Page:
Sunday, May 19, 2024

REVIEW: 'Interview With the Vampire' - Louis and Claudia Find a Coven in 'Do You Know What It Means to Be Loved by Death'

AMC's Interview With the Vampire - Episode 2.02 "Do You Know What It Means to Be Loved by Death"

Armand joins the interview. He and Louis tell Molloy how they met.

"Do You Know What It Means to Be Loved by Death" was written by Jonathan Ceniceroz & Shane Munson and directed by Levan Akin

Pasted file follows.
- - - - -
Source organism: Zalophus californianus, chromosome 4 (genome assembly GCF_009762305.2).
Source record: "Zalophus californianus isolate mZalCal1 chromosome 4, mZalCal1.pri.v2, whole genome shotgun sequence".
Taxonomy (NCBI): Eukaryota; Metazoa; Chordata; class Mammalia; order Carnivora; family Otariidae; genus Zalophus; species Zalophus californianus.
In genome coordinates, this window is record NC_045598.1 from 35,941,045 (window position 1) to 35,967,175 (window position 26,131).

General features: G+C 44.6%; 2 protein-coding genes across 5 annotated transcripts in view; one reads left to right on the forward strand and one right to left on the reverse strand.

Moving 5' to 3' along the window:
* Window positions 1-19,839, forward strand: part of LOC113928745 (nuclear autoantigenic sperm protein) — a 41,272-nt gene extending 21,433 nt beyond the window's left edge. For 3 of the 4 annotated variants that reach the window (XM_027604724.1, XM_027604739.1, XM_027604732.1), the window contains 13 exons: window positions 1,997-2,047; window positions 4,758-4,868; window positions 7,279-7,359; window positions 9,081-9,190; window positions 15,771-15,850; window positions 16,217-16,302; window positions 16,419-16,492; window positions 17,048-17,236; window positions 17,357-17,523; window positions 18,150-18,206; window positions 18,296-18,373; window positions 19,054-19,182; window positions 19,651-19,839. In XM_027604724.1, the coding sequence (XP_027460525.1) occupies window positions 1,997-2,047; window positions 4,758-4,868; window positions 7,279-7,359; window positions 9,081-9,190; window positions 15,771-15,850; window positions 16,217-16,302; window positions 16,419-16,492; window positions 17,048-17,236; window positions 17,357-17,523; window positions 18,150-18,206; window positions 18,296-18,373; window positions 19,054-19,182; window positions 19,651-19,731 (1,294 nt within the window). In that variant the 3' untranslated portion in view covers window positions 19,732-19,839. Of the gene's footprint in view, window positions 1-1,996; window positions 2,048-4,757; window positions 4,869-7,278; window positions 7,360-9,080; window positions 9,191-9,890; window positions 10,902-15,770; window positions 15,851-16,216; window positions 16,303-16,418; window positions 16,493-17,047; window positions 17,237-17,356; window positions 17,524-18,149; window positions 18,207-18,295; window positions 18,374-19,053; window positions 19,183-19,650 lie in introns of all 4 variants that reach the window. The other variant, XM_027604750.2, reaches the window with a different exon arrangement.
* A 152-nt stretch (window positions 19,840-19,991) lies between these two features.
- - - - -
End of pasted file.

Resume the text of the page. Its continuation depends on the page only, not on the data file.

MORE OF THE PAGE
Louis and Armand have been together for over seventy years. That's longer than the three decades Louis spent with Lestat. They remain in love in the present day. They finish each other's sentences. They present as a united front to regain control of the interview from Molloy. Louis has such conflicted and tortured emotional connections to the story. He wants all of it to be told. It must be preserved for history. He was also being forced to confront the ugly reality of what his past was. It's not the romanticized notion he built up in his head. He has chosen to forget the pain of some moments. Memories have faded away. Reckoning with that darkness is overwhelming. Armand doesn't have the same combative relationship with the past. He joins the interview to guide Molloy onto the path they want him to explore. Their story must be taken seriously. It can't become a joke. It should serve as a cautionary tale of what this life as the dominant species has been. They've lurked in the shadows for a long time. Yet plenty of people have been complicit in that darkness along the way.